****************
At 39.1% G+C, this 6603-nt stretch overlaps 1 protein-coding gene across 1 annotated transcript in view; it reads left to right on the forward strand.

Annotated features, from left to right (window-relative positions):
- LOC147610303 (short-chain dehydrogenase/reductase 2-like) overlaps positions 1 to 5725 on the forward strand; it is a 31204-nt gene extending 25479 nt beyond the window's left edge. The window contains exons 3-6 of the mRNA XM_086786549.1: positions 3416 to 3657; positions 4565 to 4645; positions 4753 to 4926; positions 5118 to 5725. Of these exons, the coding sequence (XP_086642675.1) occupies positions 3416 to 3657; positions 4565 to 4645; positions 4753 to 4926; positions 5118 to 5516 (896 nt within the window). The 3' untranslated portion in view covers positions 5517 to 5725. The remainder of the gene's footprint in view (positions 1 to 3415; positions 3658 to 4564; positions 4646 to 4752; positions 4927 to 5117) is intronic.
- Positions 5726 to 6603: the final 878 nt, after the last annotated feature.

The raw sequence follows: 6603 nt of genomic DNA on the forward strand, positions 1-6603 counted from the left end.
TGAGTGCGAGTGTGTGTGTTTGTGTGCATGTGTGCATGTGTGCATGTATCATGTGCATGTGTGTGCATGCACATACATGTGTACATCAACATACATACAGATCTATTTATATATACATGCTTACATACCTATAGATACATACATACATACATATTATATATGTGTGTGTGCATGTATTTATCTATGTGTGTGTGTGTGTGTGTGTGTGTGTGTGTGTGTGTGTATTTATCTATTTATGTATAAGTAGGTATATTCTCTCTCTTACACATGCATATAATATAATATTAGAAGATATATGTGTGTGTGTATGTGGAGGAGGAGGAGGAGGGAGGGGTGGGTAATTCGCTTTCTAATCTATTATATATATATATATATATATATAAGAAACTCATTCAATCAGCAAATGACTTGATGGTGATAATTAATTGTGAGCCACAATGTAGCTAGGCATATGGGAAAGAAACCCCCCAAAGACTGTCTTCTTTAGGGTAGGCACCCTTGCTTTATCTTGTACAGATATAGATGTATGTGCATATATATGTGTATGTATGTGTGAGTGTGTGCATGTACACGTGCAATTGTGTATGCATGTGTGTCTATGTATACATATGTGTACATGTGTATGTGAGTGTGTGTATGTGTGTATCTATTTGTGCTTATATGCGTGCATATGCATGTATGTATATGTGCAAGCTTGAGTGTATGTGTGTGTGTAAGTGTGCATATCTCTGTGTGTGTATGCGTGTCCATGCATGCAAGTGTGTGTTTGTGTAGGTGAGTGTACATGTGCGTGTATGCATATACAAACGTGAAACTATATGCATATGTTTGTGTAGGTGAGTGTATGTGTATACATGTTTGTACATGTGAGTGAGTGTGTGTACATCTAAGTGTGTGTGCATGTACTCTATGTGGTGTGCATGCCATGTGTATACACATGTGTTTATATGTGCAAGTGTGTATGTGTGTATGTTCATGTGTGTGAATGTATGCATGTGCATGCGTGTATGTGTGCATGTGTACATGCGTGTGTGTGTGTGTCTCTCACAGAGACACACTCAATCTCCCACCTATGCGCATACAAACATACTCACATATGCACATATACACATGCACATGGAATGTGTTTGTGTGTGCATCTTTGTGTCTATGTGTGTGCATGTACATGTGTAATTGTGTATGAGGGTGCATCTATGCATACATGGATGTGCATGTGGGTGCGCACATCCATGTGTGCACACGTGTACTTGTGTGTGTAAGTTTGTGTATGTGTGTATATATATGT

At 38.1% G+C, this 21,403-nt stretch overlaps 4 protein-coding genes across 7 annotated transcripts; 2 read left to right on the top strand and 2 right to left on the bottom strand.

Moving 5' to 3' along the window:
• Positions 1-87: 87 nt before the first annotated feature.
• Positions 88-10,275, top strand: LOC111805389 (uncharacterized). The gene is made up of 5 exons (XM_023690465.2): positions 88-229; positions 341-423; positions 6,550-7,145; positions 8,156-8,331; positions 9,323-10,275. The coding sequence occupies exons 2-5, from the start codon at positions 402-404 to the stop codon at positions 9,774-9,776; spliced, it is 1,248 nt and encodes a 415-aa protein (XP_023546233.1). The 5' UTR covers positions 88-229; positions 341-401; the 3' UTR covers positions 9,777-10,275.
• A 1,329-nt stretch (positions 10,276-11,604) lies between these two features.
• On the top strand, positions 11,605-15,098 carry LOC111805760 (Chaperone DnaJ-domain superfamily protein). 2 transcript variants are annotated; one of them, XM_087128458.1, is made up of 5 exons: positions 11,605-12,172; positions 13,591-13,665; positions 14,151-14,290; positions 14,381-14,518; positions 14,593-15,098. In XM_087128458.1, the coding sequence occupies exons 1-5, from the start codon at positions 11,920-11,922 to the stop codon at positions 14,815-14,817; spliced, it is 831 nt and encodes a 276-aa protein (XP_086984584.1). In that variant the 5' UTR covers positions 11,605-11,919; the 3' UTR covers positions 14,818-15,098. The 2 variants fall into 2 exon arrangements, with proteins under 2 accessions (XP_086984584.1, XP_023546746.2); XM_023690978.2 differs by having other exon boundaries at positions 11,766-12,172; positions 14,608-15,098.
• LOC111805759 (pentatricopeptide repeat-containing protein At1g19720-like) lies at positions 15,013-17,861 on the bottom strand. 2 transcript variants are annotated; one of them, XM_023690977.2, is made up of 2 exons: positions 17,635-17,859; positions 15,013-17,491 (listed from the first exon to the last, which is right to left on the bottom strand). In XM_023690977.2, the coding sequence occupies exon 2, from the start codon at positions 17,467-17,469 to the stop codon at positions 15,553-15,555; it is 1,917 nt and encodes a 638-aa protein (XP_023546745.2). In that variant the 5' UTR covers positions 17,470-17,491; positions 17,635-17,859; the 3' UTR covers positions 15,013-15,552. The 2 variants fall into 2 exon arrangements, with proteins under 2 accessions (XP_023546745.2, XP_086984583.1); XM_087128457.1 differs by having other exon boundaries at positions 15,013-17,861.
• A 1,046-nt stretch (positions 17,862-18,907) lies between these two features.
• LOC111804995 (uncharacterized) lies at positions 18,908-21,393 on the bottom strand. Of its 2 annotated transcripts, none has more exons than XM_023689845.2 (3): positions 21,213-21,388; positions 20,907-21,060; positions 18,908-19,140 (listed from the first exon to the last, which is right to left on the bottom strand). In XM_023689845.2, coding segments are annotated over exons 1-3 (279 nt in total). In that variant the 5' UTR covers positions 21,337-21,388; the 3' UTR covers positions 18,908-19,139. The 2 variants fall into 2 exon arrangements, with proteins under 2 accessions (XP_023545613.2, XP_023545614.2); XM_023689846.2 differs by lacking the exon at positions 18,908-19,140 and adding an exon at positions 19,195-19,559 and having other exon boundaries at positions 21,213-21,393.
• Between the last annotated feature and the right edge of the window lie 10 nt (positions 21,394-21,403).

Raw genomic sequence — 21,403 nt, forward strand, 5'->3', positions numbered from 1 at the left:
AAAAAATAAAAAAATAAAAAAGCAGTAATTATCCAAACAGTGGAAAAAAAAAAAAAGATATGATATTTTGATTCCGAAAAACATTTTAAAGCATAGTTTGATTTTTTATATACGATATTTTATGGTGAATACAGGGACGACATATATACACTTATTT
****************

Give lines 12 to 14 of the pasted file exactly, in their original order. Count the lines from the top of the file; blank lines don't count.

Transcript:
• On the top strand, positions 11,605-15,098 carry LOC111805760 (Chaperone DnaJ-domain superfamily protein). 2 transcript variants are annotated; one of them, XM_087128458.1, is made up of 5 exons: positions 11,605-12,172; positions 13,591-13,665; positions 14,151-14,290; positions 14,381-14,518; positions 14,593-15,098. In XM_087128458.1, the coding sequence occupies exons 1-5, from the start codon at positions 11,920-11,922 to the stop codon at positions 14,815-14,817; spliced, it is 831 nt and encodes a 276-aa protein (XP_086984584.1). In that variant the 5' UTR covers positions 11,605-11,919; the 3' UTR covers positions 14,818-15,098. The 2 variants fall into 2 exon arrangements, with proteins under 2 accessions (XP_086984584.1, XP_023546746.2); XM_023690978.2 differs by having other exon boundaries at positions 11,766-12,172; positions 14,608-15,098.
• LOC111805759 (pentatricopeptide repeat-containing protein At1g19720-like) lies at positions 15,013-17,861 on the bottom strand. 2 transcript variants are annotated; one of them, XM_023690977.2, is made up of 2 exons: positions 17,635-17,859; positions 15,013-17,491 (listed from the first exon to the last, which is right to left on the bottom strand). In XM_023690977.2, the coding sequence occupies exon 2, from the start codon at positions 17,467-17,469 to the stop codon at positions 15,553-15,555; it is 1,917 nt and encodes a 638-aa protein (XP_023546745.2). In that variant the 5' UTR covers positions 17,470-17,491; positions 17,635-17,859; the 3' UTR covers positions 15,013-15,552. The 2 variants fall into 2 exon arrangements, with proteins under 2 accessions (XP_023546745.2, XP_086984583.1); XM_087128457.1 differs by having other exon boundaries at positions 15,013-17,861.
• A 1,046-nt stretch (positions 17,862-18,907) lies between these two features.